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Course Syllabus for MATH 16A, spring 2014:PDF format (+ other administrative FAQ's)For enrollment questions:Do NOT contact the instructor or the GSIs. We have no control over enrollment. Contact instead Thomas Brown, 965 Evans.
Email is ONLY for emergencies (e.g., medical and family emergencies).Email is NOT for resolving enrollment questions, or asking for letters, or for discussion of midterm results, or for any discussion about how the student is doing in the class or how to improve. I have received lately a number of such emails, to all of which the response is to come see me in person in office hours (bringing all necessary documentation with you). You are also welcome to visit any GSI's office hours to discuss math questions or how to improve in the course; the GSIs are very qualified to discuss any math question. This is clearly written in the syllabus and was discussed in detail during the first lecture.
Office Hours of GSIs and MATH 98 Instructors (Updated 1/30/2014):1. Martinez, Maria, Mon 9-10:30AM, 1037 Evans. 2. Monson, David, Fri 9-10:30A, 866 Evans. 3. Safdari, Mohammad, Wed 2-3:30PM, 789 Evans. 4. Youcis, Alex, Friday 1-2:30PM, 852 Evans. 5. Zhang, Te, Wed 3:30-5PM, 1041 Evans. 6. Wong, Michael (MATH 98), Mon-Thu 10AM-4PM, 103 Chavez 7. Wiley, Joseph (MATH 98), Mon-Thu 10AM-4PM, 103 Chavez Final Exam:Thursday, May 15, 2014, 7-10pm, Hearst Gym, Room 220.A note on the mortgage problem from class, Tuesday, 4/15:The mortgage example in class yielded the formula: P(30)-P(0)=-(4.1107/0.03)(e^{0.03x30}-1)= -137 .02333... (e^{0.9}-1)= - 199.99968... As a result, P(30)=P(0)-199.99968=200-199.99968, which rounds to 0, and the balance has been paid off in 30 years.In general, for those who are interested in how the formula for the money owed in a loan was obtained, set up P'(t)=Ae^{rt}, where r is the yearly interest rate compounded continuously, P(0) is the initial amount of loan, and A is an unknown. Since P(t) is an antiderivative of P'(t), we can calculate it: P(t)=(A/r)e^{rt}+C. To find A and C, note that P(0)=(A/r) +C, so C=P(0)-A/r. Plugging back into the formula for P(t), we have P(t)=(A/r)e^{rt}+P(0)-A/r. Finally, we want P(3)=0 so that the loan is paid off in 30 years; this leads to P(30)=0=(A/r)e^{30r}+P(0)-A/r. Solving for A yields: (A/r) (e^{30r}-1)=-P(0), i.e., A=-rP(0)/(e^{30r}-1). In our problem, plugging in r=0.03 and P(0)=200, yields A=-0.03 x 200/(e^{0.9}-1)=-4.1107... This is how the constant -4.1107 came up in the formula in this problem, yielding the rate P'(t)=-4.1107 e^{0.03 t}.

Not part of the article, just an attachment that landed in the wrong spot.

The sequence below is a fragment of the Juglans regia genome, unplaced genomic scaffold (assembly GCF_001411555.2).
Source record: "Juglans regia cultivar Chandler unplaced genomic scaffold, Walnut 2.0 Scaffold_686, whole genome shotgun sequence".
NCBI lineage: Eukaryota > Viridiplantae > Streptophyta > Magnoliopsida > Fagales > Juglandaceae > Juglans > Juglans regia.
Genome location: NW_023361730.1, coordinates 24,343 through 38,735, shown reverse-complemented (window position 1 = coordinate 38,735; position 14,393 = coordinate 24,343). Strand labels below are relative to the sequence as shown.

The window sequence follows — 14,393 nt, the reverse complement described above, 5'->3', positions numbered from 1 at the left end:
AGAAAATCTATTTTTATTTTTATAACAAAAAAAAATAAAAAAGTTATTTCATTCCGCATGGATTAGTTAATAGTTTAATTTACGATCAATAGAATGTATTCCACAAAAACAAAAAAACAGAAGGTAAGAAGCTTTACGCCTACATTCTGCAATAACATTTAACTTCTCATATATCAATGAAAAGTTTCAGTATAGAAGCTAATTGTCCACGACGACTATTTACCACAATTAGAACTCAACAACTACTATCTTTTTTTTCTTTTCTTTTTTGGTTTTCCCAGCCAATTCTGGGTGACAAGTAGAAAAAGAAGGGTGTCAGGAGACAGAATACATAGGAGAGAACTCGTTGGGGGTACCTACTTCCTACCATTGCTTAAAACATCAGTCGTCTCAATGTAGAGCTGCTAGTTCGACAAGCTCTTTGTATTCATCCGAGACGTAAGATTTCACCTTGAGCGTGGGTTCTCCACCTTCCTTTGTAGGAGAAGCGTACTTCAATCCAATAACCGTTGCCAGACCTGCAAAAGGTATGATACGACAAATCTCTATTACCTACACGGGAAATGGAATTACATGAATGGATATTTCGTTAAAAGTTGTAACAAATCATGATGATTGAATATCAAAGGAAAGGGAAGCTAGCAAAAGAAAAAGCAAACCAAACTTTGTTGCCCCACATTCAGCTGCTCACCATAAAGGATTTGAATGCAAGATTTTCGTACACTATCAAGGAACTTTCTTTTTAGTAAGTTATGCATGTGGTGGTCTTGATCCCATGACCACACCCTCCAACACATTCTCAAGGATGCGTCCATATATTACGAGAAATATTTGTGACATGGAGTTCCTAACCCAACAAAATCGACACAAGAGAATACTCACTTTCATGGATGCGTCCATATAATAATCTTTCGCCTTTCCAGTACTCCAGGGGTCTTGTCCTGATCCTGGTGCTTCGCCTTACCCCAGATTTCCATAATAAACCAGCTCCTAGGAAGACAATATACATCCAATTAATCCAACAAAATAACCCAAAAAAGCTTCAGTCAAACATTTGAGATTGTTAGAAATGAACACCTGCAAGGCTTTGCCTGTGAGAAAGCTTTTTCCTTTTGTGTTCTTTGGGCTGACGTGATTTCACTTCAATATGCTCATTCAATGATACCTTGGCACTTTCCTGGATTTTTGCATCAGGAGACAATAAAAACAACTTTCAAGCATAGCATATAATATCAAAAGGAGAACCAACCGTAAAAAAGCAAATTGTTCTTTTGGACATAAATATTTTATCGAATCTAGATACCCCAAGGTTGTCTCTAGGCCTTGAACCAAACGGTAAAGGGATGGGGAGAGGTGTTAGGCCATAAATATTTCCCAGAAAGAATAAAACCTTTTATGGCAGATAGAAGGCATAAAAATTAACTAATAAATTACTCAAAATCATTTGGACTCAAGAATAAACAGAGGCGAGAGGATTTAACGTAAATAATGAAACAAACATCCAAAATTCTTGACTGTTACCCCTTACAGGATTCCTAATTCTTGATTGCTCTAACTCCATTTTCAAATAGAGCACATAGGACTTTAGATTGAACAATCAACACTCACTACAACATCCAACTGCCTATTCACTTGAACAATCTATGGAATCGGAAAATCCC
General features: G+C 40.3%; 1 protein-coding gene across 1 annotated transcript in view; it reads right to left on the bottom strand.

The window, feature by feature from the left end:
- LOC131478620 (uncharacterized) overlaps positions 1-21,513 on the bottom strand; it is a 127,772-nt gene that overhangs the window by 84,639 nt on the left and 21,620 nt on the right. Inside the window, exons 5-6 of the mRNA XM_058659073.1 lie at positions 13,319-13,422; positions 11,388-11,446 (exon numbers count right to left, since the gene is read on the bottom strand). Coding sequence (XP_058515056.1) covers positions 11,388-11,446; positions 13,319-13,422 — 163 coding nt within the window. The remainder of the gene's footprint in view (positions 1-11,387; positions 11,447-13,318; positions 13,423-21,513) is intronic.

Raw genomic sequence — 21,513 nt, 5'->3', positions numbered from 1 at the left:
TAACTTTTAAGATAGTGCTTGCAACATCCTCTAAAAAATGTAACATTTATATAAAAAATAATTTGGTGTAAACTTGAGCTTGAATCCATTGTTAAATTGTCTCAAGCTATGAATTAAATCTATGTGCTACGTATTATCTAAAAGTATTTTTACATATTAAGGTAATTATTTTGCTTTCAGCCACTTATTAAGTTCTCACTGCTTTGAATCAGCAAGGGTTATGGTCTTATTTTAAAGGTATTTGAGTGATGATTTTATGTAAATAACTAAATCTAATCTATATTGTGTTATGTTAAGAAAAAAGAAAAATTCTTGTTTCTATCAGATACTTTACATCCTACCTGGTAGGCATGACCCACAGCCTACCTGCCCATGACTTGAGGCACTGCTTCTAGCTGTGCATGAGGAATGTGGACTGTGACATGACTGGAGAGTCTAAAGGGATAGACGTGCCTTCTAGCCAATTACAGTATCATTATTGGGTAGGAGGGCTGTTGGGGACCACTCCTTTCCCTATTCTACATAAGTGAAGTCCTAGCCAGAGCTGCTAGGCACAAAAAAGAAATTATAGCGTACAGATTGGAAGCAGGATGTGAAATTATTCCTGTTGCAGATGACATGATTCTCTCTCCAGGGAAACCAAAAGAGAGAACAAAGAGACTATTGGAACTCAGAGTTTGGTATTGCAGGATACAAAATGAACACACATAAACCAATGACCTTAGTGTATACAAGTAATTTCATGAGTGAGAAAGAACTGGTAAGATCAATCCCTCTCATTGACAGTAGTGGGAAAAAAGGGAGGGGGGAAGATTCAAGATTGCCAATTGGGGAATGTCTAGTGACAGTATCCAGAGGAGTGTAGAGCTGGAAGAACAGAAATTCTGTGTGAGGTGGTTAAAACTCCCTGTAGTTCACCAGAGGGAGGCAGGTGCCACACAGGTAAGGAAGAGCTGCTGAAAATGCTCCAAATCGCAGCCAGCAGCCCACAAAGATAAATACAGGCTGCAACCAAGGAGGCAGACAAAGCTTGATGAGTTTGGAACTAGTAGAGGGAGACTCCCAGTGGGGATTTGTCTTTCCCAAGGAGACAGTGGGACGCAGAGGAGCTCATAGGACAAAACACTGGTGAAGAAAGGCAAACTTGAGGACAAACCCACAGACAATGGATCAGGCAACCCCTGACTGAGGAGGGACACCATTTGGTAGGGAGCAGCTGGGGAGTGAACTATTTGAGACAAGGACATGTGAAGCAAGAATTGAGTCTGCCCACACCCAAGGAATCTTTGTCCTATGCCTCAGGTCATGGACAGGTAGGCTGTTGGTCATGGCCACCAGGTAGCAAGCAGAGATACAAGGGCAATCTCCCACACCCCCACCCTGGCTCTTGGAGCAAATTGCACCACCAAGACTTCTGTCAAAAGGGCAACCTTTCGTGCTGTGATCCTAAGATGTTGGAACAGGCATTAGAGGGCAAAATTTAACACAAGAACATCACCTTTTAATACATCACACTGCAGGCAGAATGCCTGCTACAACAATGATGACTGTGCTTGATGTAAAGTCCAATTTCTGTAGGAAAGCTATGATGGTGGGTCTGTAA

Homework Assignments and Notes:If not specified odd or even exercises, it is assumed only even exercises, e.g., #2-8 means 2,4,6,8. Asterisk * usually means that the problem is hard/tricky.HW11 Solutions. HW Solutions are posted about a day before the quiz and will be taken off the web in a week. Do NOT ask for solutions to be posted earlier: you must attempt to do your homework without help from posted solutions. If you are late copying them, or you lose them, or some other thing happens: do NOT ask us for the files of the previous solution since we do NOT distribute electronic files of the HW solutions. Instead, ask your classmates for the HW solution files. HW12B. From 6.3. The Definite Integral and Area under a Graph: (up to Theorem 2 on page 314. Explanation of Theorem 2 is for now optional.) #2,4,6,10,12,18,20,22,24,28,30,32,36,38,42,46. Bonus: #26,48*(you are allowed here to use the formula in #47). HW12A. From 6.2. The Definite Integral and Net Change of a Function: #2,6,7,10,12,14,16,18,20,22,24,28,30,32,34,36,42. Bonus: #40,44. HW11B. From 6.1. Antidifferentiation: #2,4,10,12,14,18,20,24,26,30,32,40,42,46,48,50,52,56,60. Bonus: #36 (what is the derivative of ln|x|?), #54, 64. For problems #26-36: first take the derivative of the right-hand side, set it equal to the function on the left-hand side, and solve for k. HW11A. From 5.2. Compound Interest: #2,4,8,10,18,20,24,25,26,27,28. From 5.3. Applications of the Natural Logarithm Function to Economics (Read Relative Rates of Change; optional: Elasticity of Demand): #2,4,6,8,10,12. HW10. From 5.1. Exponential Growth and Decay: #2,4,6,10,14,16,20,22,28,31. HW9B. From 4.4. The Natural Logarithmic Function: #4,6,10,22,26,32,34,40. Bonus: #46,48. From 4.5. The Derivative of ln(x): #6,8,18,20,24,26,30,34. Bonus: #35,36. From 4.6. Properties of the Natural Logarithmic Function (Example 5 on Logarithmic Differentiation is optional): #2,4,6,8,10,12,14,18,22,32. Bonus: #52,54. HW9A. From 4.1. Exponential Functions: #4,8,14,16,24,30,36. From 4.2. The Exponential Function e^x: #2*,4,6,8,14,17,24,26,32,36,42. From 4.3. Differentiation of the Exponential Functions: #4,10,14,16,18,20,24,26,32 (graph the function in #32 too, investigate with a table what is happening with f'(x) and f"(x) in order to understand what the graph of f(x) looks like), #34,36. Bonus: #40*. HW8B. From 3.3. Implicit Differentiation and Related Rates: #2,4,8,12,14,16,18,22,24,26,28,30,36,38,42,46. Bonus: #47*,48*. HW8A. From 3.2. The Chain Rule and the General Power Rule: #2,4,8,16,20,24,30,36,40,41,46,50. Bonus: #56,58. HW7B. From 3.1. The Product and Quotient Rules: #2,4,6,8,10,12,14,18,22,26,28,30,32,34,38,42,44,46,48,60,62,64. Bonus: #36,65,66. HW7A. From 2.6. Further Optimization Problems: #2,4,6,10,12,14,16,18,20,22,26,27,28. From 2.7. Applications of Derivatives to Business and Economics: #2,4,6,10,12,14,18. Bonus: #19,20,21. HW6B. From 2.4. Curve Sketching (Conclusion): #7,8,16,20,24,26,28,30,32,34. Bonus: #34,36. From 2.5. Optimization Problems: #2,4,6,8*,10,13,16,20,24,26. Bonus: #30,31. HW6A. From 2.2. The First- and Second-Derivative Rules: #2,4,6,12,18,20,24,40,42,44. From 2.3. The First- and Second-Derivative Rules and Curve Sketching: #6,10,16,24,26,30,32,34,36,42. Bonus: #44,46. HW5. From 2.1. Describing Graphs of Functions: #2,4,6,8,10,12,14,16,18,22,24,26,28,32,34,35,37,39. Bonus: #31,40. HW4B. From 1.7. More About Derivatives (starting from "The Derivative as a Rate of Change"): #39,40,41,42,44,45,46,48. Bonus: #49,50. From 1.8. The Derivative as a Rate of Change: #4,6,8,10,12,14,16,18,20,26,28. Bonus: #30,32. HW4A. From 1.6. Some Rules for Differentiation: #14,16,20,24,26,30,32,34,38,44,48,52,54. Bonus: #46,56. From 1.7. More About Derivatives (Read up to "The Derivative as a Rate of Change", p. 106): #8,10,16,20,22,24,28,30,32. Bonus: #34,36. HW3B. From 1.4. Limits and the Derivative: #62,64,66 (in these problems, it is good to start by plugging in very large, or negatively large, numbers for x to see what is going on; in #66 specifically, divide everything by x^2 and then plug in some very large numbers for x to see what happens), bonus: #56,58,60. From 1.5. Differentibility and Continuity: #1-12 (both odd and even),#16,18,20,22*,24,26*,34; bonus: #31,32. HW3A. From 1.3. The Derivatives and Limits: #8,14,16,18,24,26,30,38,42,44,46,56, bonus: #48,60*. From 1.4. Limits and the Derivative: #10,12,14,18,20(factor!),34,40,44,46,50, bonus: #48*, 54*. HW2B. From 1.1. The Slope of a Straight Line: #6,8,10,14,16,18,20,24,26*,32,40,52 bonus: #46,58. (In #24: two lines with perpendicular slopes have negative reciprocal slopes, e.g., 2 and -1/2). From 1.2. The Slope of a Curve at a Point #8,12,14,16,18,20,22,24,37, bonus: #32,38. (In #32, read carefully and use the given information right before Exercise 29.) HW2A. From 0.5. Exponents and Power Functions: #30,48,50,66,68,70,72,86,94,104, bonus: #106, 108*. From 0.6. Functions and Graphs in Applications: #10,16,18,22,24,37,38,39,40, bonus: #45,46,47,48,49,50. HW1B. From 0.3. The Algebra of Functions: #20,24,28,32,34,36,38,40 (do NOT use a graphing calculator for #38 and #40), bonus: #37,42 (again, try this without a graphing calculator). From 0.4. Zeros of Functions -- The Quadratic Formula and Factoring: #8,10,20,28,34,40,42, bonus: #44,46. HW1A. From 0.1. Functions and Their Graphs: #10,18,20,23,24,32,56; bonus: #52,58. From 0.2. Some Important Functions: #8,12,16,32,36; bonus: #22,24. Berkeley Math Circle |